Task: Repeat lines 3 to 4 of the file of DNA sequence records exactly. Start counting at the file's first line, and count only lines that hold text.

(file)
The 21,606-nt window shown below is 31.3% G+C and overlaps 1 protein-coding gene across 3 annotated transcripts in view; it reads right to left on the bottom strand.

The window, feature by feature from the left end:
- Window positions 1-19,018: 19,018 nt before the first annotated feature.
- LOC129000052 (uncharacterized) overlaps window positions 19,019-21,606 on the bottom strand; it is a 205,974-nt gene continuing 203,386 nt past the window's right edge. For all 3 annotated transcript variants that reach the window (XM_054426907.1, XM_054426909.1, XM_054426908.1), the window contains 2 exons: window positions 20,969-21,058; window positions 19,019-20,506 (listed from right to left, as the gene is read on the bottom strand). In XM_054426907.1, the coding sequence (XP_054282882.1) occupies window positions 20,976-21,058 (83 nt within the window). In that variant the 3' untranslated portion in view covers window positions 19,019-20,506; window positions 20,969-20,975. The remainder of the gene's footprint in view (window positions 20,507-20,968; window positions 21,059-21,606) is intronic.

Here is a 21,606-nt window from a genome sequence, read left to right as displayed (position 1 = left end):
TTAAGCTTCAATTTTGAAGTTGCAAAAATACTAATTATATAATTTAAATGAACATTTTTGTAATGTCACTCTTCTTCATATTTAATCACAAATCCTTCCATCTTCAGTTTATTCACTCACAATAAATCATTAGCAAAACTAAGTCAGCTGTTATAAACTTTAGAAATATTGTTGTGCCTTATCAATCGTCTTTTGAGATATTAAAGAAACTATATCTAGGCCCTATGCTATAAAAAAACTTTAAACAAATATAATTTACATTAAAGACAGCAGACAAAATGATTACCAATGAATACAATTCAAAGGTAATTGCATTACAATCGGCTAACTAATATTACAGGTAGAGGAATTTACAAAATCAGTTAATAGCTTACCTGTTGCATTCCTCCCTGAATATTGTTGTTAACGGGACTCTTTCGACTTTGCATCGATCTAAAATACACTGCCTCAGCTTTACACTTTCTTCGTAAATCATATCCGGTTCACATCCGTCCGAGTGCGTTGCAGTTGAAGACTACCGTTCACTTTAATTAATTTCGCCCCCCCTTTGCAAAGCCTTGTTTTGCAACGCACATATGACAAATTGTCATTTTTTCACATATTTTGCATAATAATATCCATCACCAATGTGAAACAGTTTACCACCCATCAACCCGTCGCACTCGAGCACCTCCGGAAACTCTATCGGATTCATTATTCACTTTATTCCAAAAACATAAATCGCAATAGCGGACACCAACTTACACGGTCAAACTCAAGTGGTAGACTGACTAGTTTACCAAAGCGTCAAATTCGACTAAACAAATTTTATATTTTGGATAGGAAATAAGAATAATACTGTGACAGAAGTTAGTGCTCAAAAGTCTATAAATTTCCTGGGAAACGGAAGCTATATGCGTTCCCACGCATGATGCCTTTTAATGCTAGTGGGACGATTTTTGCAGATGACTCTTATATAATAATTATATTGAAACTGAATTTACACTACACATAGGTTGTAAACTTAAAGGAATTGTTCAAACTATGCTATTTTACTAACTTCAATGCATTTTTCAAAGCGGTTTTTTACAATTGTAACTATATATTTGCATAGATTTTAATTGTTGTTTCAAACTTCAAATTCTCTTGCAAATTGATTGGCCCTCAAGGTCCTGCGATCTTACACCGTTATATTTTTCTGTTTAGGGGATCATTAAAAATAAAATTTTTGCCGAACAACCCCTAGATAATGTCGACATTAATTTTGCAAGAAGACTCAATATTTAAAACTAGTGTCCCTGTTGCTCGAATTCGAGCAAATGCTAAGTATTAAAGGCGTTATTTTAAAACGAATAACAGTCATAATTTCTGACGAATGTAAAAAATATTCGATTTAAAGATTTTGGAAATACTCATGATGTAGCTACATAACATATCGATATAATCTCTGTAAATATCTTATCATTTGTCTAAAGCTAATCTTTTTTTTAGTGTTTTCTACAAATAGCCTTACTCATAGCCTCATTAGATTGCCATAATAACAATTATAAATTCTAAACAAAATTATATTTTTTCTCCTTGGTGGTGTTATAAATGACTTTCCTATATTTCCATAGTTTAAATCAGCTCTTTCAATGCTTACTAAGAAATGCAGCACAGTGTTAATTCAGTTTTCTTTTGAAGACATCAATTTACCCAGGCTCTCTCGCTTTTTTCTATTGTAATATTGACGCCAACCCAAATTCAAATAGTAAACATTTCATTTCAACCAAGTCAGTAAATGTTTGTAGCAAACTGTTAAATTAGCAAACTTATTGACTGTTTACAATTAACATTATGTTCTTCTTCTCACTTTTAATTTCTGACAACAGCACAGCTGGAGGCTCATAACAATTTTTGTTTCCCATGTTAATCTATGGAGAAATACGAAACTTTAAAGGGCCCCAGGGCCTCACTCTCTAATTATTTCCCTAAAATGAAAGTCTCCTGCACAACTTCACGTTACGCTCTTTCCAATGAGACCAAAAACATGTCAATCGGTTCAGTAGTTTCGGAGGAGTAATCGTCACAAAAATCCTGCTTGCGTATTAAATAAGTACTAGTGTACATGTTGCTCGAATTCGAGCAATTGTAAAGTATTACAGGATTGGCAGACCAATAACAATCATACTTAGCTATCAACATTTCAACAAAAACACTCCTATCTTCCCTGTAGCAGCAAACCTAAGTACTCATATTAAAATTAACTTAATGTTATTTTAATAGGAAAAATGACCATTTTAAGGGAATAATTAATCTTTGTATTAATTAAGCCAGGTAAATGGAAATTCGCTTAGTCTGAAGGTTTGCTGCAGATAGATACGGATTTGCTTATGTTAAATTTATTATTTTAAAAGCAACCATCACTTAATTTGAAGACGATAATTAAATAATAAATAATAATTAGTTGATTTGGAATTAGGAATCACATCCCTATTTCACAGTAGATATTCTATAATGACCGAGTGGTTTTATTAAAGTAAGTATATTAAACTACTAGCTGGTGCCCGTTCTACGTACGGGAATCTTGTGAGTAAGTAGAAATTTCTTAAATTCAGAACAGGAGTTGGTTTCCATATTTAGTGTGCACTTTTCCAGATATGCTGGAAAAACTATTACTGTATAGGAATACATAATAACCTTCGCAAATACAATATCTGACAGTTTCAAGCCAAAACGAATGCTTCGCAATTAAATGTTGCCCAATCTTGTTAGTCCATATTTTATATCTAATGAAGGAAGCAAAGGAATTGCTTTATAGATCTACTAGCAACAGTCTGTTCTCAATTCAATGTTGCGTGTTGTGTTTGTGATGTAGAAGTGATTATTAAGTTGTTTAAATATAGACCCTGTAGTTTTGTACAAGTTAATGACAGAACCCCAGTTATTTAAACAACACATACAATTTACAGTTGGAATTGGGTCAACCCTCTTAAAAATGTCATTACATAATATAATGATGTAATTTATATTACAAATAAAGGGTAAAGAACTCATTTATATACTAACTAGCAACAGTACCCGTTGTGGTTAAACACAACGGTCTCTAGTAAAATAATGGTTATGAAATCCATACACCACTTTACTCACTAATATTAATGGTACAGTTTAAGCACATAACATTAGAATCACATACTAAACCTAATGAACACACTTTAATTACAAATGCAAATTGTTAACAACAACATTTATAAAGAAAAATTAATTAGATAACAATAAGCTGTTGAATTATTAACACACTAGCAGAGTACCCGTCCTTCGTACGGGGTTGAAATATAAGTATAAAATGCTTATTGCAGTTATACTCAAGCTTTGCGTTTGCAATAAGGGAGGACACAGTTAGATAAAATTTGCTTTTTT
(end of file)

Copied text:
- Window positions 1-19,018: 19,018 nt before the first annotated feature.
- LOC129000052 (uncharacterized) overlaps window positions 19,019-21,606 on the bottom strand; it is a 205,974-nt gene continuing 203,386 nt past the window's right edge. For all 3 annotated transcript variants that reach the window (XM_054426907.1, XM_054426909.1, XM_054426908.1), the window contains 2 exons: window positions 20,969-21,058; window positions 19,019-20,506 (listed from right to left, as the gene is read on the bottom strand). In XM_054426907.1, the coding sequence (XP_054282882.1) occupies window positions 20,976-21,058 (83 nt within the window). In that variant the 3' untranslated portion in view covers window positions 19,019-20,506; window positions 20,969-20,975. The remainder of the gene's footprint in view (window positions 20,507-20,968; window positions 21,059-21,606) is intronic.